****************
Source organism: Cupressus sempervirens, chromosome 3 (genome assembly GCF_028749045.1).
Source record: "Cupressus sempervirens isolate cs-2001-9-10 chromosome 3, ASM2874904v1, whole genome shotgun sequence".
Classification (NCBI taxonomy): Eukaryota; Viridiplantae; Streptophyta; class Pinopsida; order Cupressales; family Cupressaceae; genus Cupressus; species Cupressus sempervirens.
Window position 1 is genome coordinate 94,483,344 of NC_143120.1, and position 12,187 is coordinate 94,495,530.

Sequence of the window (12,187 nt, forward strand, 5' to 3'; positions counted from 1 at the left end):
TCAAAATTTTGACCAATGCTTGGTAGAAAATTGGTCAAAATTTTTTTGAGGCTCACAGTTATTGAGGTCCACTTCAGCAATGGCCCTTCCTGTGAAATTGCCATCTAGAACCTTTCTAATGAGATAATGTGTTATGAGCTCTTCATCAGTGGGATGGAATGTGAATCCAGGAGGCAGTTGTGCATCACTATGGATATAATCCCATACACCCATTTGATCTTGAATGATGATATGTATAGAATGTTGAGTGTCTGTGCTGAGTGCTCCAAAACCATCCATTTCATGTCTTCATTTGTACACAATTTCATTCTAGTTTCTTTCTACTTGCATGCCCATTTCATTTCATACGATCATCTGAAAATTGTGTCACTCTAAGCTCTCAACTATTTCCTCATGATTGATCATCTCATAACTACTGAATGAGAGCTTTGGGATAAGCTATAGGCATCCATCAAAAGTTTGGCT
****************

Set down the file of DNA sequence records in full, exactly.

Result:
Source organism: Cupressus sempervirens, chromosome 3 (genome assembly GCF_028749045.1).
Source record: "Cupressus sempervirens isolate cs-2001-9-10 chromosome 3, ASM2874904v1, whole genome shotgun sequence".
Classification (NCBI taxonomy): Eukaryota; Viridiplantae; Streptophyta; class Pinopsida; order Cupressales; family Cupressaceae; genus Cupressus; species Cupressus sempervirens.
Window position 1 is genome coordinate 94,483,344 of NC_143120.1, and position 12,187 is coordinate 94,495,530.

Sequence of the window (12,187 nt, forward strand, 5' to 3'; positions counted from 1 at the left end):
TCAAAATTTTGACCAATGCTTGGTAGAAAATTGGTCAAAATTTTTTTGAGGCTCACAGTTATTGAGGTCCACTTCAGCAATGGCCCTTCCTGTGAAATTGCCATCTAGAACCTTTCTAATGAGATAATGTGTTATGAGCTCTTCATCAGTGGGATGGAATGTGAATCCAGGAGGCAGTTGTGCATCACTATGGATATAATCCCATACACCCATTTGATCTTGAATGATGATATGTATAGAATGTTGAGTGTCTGTGCTGAGTGCTCCAAAACCATCCATTTCATGTCTTCATTTGTACACAATTTCATTCTAGTTTCTTTCTACTTGCATGCCCATTTCATTTCATACGATCATCTGAAAATTGTGTCACTCTAAGCTCTCAACTATTTCCTCATGATTGATCATCTCATAACTACTGAATGAGAGCTTTGGGATAAGCTATAGGCATCCATCAAAAGTTTGGCT